Fatal officer-involved shooting ruled justified, family responds to decision

Victor Bray refused to drop his weapon, police say

By Heather Butterworth - Digital Content Producer

ROANOKE, Va. - The commonwealth's attorney concluded Tuesday that a fatal officer-involved shooting was justified. 

It happened Nov. 8 at a home on the 2600 Block of Fairfield Drive in Roanoke. 

The officer was responding to a call for a domestic incident when he ended up firing a shot, killing 31-year-old Victor Bray.  

When the officer arrived, Bray was on the front porch with a gun. His fiancée was also on the porch and they were involved in what police are describing as "an active disorder." The officer asked Bray to drop his weapon multiple times. He refused and did fire a shot, according to police. Police say the officer then fired, killing Bray. 

Bray's fiancée was not hurt and neither was the officer. 

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Several days before the shooting, Bray and his fiancée had an argument. She told investigators that Bray hit the walls and threw things. The next day, she filed for full custody of their 2-year-old daughter, according to the release. 

The officer, R.A. Howell, is now able to resume full active duty, effective immediately. He was placed on administrative duty during the investigation, which is standard procedure in these cases.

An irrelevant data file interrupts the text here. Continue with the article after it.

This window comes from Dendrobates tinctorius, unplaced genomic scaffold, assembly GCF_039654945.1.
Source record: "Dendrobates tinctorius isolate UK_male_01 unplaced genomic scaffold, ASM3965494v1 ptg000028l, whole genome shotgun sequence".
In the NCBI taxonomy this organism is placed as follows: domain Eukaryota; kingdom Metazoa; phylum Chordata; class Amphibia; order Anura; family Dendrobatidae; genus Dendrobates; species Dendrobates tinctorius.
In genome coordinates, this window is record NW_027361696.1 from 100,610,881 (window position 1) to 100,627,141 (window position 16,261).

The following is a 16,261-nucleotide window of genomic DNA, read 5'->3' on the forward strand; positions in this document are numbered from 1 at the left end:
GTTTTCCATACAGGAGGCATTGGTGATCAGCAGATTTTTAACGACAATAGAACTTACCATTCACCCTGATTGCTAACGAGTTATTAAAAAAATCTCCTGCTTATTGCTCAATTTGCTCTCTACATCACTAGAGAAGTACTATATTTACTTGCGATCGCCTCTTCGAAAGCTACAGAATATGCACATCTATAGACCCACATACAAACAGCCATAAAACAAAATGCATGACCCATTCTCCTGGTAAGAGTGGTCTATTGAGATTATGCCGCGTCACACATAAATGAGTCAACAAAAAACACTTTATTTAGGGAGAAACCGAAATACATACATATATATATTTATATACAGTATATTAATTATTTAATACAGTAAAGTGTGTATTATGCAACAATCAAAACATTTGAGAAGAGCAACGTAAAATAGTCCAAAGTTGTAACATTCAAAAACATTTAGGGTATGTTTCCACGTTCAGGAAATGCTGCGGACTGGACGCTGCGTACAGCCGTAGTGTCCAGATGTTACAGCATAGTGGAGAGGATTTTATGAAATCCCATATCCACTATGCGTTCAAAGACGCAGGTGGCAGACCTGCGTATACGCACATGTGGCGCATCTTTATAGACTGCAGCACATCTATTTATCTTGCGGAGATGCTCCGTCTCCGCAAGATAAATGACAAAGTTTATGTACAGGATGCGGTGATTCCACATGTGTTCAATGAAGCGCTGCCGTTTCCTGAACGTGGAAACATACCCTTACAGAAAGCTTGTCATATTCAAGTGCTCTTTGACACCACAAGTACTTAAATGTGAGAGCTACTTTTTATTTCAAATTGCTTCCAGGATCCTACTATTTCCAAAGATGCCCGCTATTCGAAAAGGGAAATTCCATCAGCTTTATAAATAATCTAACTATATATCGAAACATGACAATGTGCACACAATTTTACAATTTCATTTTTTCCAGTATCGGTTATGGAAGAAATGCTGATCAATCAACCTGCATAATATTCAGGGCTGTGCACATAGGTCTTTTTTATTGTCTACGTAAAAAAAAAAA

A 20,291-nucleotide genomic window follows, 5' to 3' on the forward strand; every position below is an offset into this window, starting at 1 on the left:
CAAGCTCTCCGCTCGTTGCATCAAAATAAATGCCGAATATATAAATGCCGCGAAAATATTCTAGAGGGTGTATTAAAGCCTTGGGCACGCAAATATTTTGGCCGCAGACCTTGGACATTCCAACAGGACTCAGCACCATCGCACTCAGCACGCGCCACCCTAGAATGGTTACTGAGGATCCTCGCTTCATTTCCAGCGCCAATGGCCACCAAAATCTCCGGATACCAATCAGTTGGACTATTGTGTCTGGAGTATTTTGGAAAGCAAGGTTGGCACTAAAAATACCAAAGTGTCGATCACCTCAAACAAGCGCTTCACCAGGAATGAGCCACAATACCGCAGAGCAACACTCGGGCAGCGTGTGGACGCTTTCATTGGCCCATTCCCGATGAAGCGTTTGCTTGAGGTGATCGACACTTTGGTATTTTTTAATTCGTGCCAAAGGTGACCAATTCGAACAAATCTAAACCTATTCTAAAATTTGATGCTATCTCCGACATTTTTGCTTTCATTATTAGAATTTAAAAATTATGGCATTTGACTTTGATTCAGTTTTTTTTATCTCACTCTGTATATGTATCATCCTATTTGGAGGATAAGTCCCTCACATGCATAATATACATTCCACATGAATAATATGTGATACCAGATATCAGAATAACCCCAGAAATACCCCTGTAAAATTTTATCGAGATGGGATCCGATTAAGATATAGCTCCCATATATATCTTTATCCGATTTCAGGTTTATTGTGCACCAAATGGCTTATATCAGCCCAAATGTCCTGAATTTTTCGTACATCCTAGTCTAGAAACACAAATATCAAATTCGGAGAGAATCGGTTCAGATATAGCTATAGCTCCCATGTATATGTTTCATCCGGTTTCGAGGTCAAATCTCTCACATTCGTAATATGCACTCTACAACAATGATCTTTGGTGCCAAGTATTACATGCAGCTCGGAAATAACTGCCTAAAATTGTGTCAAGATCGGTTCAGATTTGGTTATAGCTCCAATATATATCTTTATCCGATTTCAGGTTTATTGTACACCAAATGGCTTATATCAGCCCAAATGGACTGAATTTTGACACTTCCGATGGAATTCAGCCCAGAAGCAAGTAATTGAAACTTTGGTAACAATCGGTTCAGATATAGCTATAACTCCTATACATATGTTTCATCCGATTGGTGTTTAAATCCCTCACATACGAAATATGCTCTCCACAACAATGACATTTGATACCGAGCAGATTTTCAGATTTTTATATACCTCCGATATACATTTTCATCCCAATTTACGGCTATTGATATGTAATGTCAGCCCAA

Commonwealth's Attorney Don Caldwell stated he has reviewed body camera footage, police reports, witness statements, photographs of the scene, a firearms ballistics report, and the official autopsy report. 

Caldwell concluded that Bray's actions placed the officer in a position where he reasonably believed that he and others were in imminent danger of death or serious injury. 

Casey King said the events that led to her fiance's death have been difficult to process.

"Disbelief, I see it. I see it all the time. I relive it all the time. Even after I knew he had been shot and didn't think they killed him. Like, why would that be your first thing that you do?" said King. 

She is trying to figure out how to move on without her daughter's father.

"I was never afraid that night for myself or our daughter. I knew that he wasn't going to hurt anybody. He was just upset," said King. 

State police and the commonwealth's office investigated this shooting. Roanoke City Police Chief, Tim Jones said it is a way to provide transparency.

"This is another layer of transparency when it's reviewed by an impartial source, someone who is not connected to our agency," said Jones.

"Transparency would have been, his mother has requested several times to see the body cam video," said King. 

King said regardless of the shooting's details, she'll remember Bray as someone who loved her and their daughter. 
 

 

 

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